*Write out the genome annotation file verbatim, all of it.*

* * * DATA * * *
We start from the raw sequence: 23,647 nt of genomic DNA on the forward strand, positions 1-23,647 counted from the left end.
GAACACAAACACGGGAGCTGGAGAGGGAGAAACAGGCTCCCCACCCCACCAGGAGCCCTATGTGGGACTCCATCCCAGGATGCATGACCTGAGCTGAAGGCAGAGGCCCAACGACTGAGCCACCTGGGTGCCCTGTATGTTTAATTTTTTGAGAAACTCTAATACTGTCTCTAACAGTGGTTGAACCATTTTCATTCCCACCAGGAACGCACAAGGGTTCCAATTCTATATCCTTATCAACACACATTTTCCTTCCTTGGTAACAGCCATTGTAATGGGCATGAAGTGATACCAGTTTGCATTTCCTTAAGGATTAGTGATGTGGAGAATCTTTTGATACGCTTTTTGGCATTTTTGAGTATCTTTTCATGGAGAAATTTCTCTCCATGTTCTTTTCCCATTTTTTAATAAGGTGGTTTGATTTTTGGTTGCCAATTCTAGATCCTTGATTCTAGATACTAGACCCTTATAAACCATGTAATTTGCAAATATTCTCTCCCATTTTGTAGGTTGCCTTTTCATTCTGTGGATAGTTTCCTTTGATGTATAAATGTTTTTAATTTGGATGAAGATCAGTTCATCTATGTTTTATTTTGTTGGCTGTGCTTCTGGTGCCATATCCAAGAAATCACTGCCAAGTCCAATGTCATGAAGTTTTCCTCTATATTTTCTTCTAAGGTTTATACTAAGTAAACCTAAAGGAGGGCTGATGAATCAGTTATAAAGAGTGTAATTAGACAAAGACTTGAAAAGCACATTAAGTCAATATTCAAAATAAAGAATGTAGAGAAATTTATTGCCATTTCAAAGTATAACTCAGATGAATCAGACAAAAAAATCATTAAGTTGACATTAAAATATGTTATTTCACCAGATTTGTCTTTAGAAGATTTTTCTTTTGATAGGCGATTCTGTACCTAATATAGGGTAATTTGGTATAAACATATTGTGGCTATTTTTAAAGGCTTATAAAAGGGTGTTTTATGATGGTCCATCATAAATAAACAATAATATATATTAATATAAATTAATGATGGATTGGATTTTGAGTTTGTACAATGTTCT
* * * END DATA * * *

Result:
We start from the raw sequence: 23,647 nt of genomic DNA on the forward strand, positions 1-23,647 counted from the left end.
GAACACAAACACGGGAGCTGGAGAGGGAGAAACAGGCTCCCCACCCCACCAGGAGCCCTATGTGGGACTCCATCCCAGGATGCATGACCTGAGCTGAAGGCAGAGGCCCAACGACTGAGCCACCTGGGTGCCCTGTATGTTTAATTTTTTGAGAAACTCTAATACTGTCTCTAACAGTGGTTGAACCATTTTCATTCCCACCAGGAACGCACAAGGGTTCCAATTCTATATCCTTATCAACACACATTTTCCTTCCTTGGTAACAGCCATTGTAATGGGCATGAAGTGATACCAGTTTGCATTTCCTTAAGGATTAGTGATGTGGAGAATCTTTTGATACGCTTTTTGGCATTTTTGAGTATCTTTTCATGGAGAAATTTCTCTCCATGTTCTTTTCCCATTTTTTAATAAGGTGGTTTGATTTTTGGTTGCCAATTCTAGATCCTTGATTCTAGATACTAGACCCTTATAAACCATGTAATTTGCAAATATTCTCTCCCATTTTGTAGGTTGCCTTTTCATTCTGTGGATAGTTTCCTTTGATGTATAAATGTTTTTAATTTGGATGAAGATCAGTTCATCTATGTTTTATTTTGTTGGCTGTGCTTCTGGTGCCATATCCAAGAAATCACTGCCAAGTCCAATGTCATGAAGTTTTCCTCTATATTTTCTTCTAAGGTTTATACTAAGTAAACCTAAAGGAGGGCTGATGAATCAGTTATAAAGAGTGTAATTAGACAAAGACTTGAAAAGCACATTAAGTCAATATTCAAAATAAAGAATGTAGAGAAATTTATTGCCATTTCAAAGTATAACTCAGATGAATCAGACAAAAAAATCATTAAGTTGACATTAAAATATGTTATTTCACCAGATTTGTCTTTAGAAGATTTTTCTTTTGATAGGCGATTCTGTACCTAATATAGGGTAATTTGGTATAAACATATTGTGGCTATTTTTAAAGGCTTATAAAAGGGTGTTTTATGATGGTCCATCATAAATAAACAATAATATATATTAATATAAATTAATGATGGATTGGATTTTGAGTTTGTACAATGTTCT